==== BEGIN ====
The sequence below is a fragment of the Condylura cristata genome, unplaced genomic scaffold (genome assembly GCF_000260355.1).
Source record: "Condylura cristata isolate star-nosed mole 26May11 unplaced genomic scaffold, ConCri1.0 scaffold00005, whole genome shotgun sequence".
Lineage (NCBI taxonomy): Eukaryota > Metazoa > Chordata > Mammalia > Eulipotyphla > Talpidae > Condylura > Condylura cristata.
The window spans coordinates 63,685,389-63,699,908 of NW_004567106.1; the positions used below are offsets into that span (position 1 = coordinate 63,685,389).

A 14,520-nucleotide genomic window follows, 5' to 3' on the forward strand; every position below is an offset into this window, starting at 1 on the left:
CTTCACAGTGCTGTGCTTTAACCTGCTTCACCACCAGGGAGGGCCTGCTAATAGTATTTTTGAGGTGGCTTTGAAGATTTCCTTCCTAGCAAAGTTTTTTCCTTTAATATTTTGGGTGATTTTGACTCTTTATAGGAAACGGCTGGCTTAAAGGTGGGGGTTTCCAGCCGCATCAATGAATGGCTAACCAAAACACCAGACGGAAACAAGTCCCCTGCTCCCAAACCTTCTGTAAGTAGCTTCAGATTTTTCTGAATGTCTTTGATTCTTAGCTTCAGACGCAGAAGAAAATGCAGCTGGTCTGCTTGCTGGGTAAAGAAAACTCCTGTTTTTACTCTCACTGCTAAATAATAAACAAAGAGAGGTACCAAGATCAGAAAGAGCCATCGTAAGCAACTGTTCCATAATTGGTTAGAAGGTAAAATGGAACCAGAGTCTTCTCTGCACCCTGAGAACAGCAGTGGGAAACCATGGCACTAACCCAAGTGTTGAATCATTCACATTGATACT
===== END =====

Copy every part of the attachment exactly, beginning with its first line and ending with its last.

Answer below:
The sequence below is a fragment of the Condylura cristata genome, unplaced genomic scaffold (genome assembly GCF_000260355.1).
Source record: "Condylura cristata isolate star-nosed mole 26May11 unplaced genomic scaffold, ConCri1.0 scaffold00005, whole genome shotgun sequence".
Lineage (NCBI taxonomy): Eukaryota > Metazoa > Chordata > Mammalia > Eulipotyphla > Talpidae > Condylura > Condylura cristata.
The window spans coordinates 63,685,389-63,699,908 of NW_004567106.1; the positions used below are offsets into that span (position 1 = coordinate 63,685,389).

A 14,520-nucleotide genomic window follows, 5' to 3' on the forward strand; every position below is an offset into this window, starting at 1 on the left:
CTTCACAGTGCTGTGCTTTAACCTGCTTCACCACCAGGGAGGGCCTGCTAATAGTATTTTTGAGGTGGCTTTGAAGATTTCCTTCCTAGCAAAGTTTTTTCCTTTAATATTTTGGGTGATTTTGACTCTTTATAGGAAACGGCTGGCTTAAAGGTGGGGGTTTCCAGCCGCATCAATGAATGGCTAACCAAAACACCAGACGGAAACAAGTCCCCTGCTCCCAAACCTTCTGTAAGTAGCTTCAGATTTTTCTGAATGTCTTTGATTCTTAGCTTCAGACGCAGAAGAAAATGCAGCTGGTCTGCTTGCTGGGTAAAGAAAACTCCTGTTTTTACTCTCACTGCTAAATAATAAACAAAGAGAGGTACCAAGATCAGAAAGAGCCATCGTAAGCAACTGTTCCATAATTGGTTAGAAGGTAAAATGGAACCAGAGTCTTCTCTGCACCCTGAGAACAGCAGTGGGAAACCATGGCACTAACCCAAGTGTTGAATCATTCACATTGATACT